Format

Send to

Choose Destination
Int J Pediatr Obes. 2011 Oct;6(5-6):428-33. doi: 10.3109/17477166.2011.608800. Epub 2011 Aug 25.

Direction of causality between body fat and insulin resistance in children--a longitudinal study (EarlyBird 51).

Author information

1
Department of Endocrinology & Metabolism, Peninsula Medical School, Plymouth campus, UK.

Abstract

OBJECTIVE:

To investigate the direction of causality in the association between adiposity and insulin resistance in children.

METHODS:

Body composition by DEXA, and insulin resistance by HOMA-2 IR were measured annually in 238 children aged from 7-13 years. Longitudinal modelling was used to establish whether baseline and/or trends in adiposity were associated with change in IR or whether, conversely, baseline and/or trends in IR were associated with change in adiposity.

RESULTS:

Baseline adiposity was associated with change in IR in the short-term (p < 0.001) but less so in the long-term (p < 0.09) in both genders. Baseline IR was not associated with short-term change in adiposity in either gender (p > 0.42). In the long-term, baseline IR appeared to be positively associated with change in adiposity in boys (p = 0.02) but inversely associated with change in adiposity (the higher the baseline IR, the lower the gain in %fat) in girls (p < 0.001).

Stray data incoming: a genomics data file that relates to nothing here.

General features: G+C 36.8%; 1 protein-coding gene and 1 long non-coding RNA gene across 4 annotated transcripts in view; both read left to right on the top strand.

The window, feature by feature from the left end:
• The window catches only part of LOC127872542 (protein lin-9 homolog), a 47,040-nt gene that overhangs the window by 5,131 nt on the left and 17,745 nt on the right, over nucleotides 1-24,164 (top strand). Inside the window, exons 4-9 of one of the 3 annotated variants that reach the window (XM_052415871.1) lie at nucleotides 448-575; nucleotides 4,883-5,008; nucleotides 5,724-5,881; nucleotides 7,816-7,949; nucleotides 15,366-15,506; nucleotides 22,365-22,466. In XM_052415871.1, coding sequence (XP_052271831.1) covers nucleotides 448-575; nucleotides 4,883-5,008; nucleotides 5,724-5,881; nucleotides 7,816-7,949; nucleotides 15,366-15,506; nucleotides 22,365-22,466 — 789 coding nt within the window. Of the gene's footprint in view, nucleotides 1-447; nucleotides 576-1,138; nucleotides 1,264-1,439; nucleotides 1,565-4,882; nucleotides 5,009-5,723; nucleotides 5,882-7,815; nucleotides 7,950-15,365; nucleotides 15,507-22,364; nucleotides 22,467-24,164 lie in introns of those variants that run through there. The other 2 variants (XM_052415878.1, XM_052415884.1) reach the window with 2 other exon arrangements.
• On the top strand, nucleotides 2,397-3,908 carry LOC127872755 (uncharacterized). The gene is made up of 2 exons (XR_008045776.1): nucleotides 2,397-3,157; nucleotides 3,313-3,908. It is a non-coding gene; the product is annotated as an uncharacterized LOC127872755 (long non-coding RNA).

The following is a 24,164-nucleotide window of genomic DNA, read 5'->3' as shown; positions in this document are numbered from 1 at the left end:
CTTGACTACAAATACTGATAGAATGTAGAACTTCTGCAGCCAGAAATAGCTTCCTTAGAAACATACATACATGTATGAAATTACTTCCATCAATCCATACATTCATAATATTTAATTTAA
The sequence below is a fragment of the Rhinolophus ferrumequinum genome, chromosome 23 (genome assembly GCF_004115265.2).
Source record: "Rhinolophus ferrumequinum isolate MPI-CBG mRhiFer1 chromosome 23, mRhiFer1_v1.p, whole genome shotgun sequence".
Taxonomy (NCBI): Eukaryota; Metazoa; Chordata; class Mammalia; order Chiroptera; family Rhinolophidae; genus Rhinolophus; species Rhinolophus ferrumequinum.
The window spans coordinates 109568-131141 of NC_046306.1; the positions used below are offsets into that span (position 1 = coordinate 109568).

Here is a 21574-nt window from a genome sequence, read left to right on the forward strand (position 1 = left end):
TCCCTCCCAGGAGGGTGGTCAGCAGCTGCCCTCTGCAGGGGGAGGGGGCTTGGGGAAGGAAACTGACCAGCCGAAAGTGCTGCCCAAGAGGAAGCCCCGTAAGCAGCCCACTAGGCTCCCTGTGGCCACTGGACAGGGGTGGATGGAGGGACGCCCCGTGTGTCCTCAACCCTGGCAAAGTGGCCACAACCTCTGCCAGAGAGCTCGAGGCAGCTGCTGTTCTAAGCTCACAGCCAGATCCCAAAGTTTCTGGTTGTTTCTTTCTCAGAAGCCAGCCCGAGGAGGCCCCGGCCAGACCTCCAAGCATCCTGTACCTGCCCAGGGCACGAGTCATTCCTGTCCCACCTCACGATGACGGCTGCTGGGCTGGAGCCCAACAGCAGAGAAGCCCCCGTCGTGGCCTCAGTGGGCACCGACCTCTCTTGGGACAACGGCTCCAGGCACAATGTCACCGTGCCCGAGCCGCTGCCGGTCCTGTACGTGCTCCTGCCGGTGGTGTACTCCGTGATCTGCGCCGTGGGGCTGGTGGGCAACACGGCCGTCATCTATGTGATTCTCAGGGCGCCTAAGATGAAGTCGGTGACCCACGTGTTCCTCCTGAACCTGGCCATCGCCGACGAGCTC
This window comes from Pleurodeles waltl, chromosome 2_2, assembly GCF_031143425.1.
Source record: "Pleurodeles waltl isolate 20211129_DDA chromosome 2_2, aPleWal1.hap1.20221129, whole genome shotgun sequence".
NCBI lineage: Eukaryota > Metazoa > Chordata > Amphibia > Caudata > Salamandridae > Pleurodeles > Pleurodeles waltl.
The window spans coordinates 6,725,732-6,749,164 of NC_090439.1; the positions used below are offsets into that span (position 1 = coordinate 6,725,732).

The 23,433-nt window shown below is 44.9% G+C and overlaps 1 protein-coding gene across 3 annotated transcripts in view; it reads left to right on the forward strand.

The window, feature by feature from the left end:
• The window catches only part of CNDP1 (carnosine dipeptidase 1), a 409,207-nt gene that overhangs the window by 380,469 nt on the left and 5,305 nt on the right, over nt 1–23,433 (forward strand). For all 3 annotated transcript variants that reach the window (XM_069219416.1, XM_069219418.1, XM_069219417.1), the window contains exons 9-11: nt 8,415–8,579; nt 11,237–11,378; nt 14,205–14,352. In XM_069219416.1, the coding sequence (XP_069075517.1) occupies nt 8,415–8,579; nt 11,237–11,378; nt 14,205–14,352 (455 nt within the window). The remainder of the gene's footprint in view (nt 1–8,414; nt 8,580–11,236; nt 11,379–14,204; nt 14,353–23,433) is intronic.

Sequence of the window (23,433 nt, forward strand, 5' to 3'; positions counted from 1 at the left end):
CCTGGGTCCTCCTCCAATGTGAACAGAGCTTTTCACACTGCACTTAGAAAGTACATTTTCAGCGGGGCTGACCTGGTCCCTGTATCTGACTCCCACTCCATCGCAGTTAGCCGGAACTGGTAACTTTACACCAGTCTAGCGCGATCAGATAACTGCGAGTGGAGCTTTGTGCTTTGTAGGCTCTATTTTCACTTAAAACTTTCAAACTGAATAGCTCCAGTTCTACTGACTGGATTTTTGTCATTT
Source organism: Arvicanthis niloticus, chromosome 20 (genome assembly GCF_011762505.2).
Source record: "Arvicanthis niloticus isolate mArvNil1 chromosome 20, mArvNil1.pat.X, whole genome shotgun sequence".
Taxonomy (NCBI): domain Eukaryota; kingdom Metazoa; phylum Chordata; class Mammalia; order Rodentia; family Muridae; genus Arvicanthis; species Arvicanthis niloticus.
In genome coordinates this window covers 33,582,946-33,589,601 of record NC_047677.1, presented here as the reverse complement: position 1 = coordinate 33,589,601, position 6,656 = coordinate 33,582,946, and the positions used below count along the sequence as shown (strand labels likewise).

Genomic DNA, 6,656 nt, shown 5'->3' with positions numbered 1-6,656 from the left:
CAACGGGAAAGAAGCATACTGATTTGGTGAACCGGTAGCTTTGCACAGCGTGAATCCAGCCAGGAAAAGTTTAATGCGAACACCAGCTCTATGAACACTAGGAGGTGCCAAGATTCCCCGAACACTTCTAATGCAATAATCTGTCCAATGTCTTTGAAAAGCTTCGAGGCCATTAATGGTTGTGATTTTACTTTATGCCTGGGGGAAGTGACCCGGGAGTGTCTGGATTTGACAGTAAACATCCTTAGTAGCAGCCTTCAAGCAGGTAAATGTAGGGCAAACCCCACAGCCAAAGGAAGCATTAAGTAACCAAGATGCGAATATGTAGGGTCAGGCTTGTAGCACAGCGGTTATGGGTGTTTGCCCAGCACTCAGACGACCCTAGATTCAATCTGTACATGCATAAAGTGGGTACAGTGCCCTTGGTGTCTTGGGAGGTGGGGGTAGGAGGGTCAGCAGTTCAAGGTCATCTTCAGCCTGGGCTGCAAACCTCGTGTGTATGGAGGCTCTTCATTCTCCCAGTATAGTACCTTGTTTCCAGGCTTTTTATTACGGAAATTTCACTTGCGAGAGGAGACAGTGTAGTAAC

CONCLUSIONS:

The dominant direction of causality appears to be from adiposity to insulin resistance. In boys, adiposity appears to be both a cause and an effect of IR in the long term. In girls, however, higher insulin resistance appeared to limit further gain in body fat in the long term, an observation consistent with insulin desensitization as an adaptive response to weight gain.

PMID:
21867370
DOI:
10.3109/17477166.2011.608800
[Indexed for MEDLINE]

Supplemental Content

Loading ...
Support Center